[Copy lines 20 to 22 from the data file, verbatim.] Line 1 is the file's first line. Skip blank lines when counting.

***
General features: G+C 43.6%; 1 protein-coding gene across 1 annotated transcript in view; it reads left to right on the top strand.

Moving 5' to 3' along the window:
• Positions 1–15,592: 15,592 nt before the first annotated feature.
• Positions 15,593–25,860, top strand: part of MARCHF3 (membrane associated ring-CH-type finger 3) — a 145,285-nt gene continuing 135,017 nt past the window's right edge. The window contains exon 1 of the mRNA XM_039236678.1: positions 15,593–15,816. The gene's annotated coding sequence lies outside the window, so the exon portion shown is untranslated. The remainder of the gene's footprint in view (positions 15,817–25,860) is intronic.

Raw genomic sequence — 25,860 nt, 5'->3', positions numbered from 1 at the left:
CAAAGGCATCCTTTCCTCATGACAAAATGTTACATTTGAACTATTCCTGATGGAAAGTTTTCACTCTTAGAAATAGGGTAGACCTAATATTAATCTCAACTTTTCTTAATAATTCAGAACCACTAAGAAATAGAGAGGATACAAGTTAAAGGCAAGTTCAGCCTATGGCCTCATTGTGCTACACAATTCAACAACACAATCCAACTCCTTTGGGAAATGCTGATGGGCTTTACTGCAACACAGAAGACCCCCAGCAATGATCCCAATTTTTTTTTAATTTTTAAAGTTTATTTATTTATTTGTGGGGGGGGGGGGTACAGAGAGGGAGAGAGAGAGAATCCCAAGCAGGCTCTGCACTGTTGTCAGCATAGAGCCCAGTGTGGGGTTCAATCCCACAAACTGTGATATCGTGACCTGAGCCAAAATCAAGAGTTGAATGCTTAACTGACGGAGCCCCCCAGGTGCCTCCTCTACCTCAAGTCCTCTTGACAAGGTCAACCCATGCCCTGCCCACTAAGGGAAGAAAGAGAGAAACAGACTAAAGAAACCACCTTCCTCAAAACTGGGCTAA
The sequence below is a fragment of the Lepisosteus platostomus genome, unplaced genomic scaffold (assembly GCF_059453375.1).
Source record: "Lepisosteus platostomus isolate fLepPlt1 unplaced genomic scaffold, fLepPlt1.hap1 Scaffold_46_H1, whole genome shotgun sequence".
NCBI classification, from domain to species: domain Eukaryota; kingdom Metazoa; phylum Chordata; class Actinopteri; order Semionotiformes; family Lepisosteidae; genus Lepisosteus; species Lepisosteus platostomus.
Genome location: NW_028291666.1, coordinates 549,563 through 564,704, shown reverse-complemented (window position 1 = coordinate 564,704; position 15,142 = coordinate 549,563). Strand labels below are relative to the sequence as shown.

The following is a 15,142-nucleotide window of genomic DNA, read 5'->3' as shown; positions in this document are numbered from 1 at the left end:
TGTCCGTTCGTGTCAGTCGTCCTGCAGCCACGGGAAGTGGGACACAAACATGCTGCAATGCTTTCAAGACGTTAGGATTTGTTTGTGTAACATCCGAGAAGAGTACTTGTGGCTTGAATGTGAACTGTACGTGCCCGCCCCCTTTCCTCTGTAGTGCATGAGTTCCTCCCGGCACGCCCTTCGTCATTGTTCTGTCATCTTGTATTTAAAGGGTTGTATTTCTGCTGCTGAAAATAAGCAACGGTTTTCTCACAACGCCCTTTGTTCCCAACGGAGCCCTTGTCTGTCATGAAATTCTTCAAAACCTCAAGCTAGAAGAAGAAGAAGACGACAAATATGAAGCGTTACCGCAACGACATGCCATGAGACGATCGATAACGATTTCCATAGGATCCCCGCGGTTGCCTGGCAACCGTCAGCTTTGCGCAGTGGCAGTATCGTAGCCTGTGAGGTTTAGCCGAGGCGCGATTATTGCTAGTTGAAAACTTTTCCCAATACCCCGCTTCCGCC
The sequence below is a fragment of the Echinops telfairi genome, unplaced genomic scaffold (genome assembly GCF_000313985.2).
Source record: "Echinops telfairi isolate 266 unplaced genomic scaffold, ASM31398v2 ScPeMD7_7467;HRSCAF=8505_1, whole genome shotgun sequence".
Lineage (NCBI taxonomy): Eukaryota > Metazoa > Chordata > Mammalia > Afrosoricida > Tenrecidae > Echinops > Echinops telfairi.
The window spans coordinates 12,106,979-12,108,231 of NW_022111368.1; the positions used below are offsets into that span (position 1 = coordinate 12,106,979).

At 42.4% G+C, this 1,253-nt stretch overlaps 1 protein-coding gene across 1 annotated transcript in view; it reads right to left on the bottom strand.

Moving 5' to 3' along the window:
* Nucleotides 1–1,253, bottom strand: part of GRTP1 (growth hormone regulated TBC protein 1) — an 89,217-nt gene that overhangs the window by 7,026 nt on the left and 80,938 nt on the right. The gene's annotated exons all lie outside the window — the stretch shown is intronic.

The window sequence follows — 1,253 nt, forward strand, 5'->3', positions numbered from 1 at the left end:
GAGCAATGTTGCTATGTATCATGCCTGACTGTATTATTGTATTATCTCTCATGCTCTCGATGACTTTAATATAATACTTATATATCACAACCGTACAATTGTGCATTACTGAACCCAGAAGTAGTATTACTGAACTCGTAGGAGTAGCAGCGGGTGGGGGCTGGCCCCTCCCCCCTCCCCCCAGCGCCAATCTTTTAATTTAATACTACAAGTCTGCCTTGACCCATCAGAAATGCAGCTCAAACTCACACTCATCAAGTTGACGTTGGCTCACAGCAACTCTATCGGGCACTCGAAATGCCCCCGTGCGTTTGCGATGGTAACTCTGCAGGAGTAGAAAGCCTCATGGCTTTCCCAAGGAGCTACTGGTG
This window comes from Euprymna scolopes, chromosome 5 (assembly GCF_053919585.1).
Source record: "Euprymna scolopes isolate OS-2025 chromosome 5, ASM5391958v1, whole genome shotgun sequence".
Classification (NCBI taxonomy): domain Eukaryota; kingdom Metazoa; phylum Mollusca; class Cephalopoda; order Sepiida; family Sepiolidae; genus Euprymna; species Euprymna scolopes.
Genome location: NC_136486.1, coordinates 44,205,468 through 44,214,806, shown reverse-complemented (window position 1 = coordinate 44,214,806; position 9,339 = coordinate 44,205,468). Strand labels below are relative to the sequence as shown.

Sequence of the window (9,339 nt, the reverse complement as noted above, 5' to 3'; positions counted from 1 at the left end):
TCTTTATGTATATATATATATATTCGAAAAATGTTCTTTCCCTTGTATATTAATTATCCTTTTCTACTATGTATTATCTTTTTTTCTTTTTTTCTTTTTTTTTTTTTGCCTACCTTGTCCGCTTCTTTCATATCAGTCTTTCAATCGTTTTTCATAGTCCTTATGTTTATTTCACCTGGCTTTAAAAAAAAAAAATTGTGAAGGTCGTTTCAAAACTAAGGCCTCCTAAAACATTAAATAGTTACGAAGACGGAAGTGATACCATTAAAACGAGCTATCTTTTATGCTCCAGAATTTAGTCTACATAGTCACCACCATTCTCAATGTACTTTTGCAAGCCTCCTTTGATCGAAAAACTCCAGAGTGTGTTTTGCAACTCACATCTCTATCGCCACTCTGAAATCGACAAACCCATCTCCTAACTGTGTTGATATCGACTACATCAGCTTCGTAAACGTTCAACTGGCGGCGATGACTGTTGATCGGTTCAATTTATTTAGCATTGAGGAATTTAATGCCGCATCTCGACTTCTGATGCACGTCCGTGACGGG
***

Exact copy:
The window sequence follows — 1,253 nt, forward strand, 5'->3', positions numbered from 1 at the left end:
GAGCAATGTTGCTATGTATCATGCCTGACTGTATTATTGTATTATCTCTCATGCTCTCGATGACTTTAATATAATACTTATATATCACAACCGTACAATTGTGCATTACTGAACCCAGAAGTAGTATTACTGAACTCGTAGGAGTAGCAGCGGGTGGGGGCTGGCCCCTCCCCCCTCCCCCCAGCGCCAATCTTTTAATTTAATACTACAAGTCTGCCTTGACCCATCAGAAATGCAGCTCAAACTCACACTCATCAAGTTGACGTTGGCTCACAGCAACTCTATCGGGCACTCGAAATGCCCCCGTGCGTTTGCGATGGTAACTCTGCAGGAGTAGAAAGCCTCATGGCTTTCCCAAGGAGCTACTGGTG
This window comes from Euprymna scolopes, chromosome 5 (assembly GCF_053919585.1).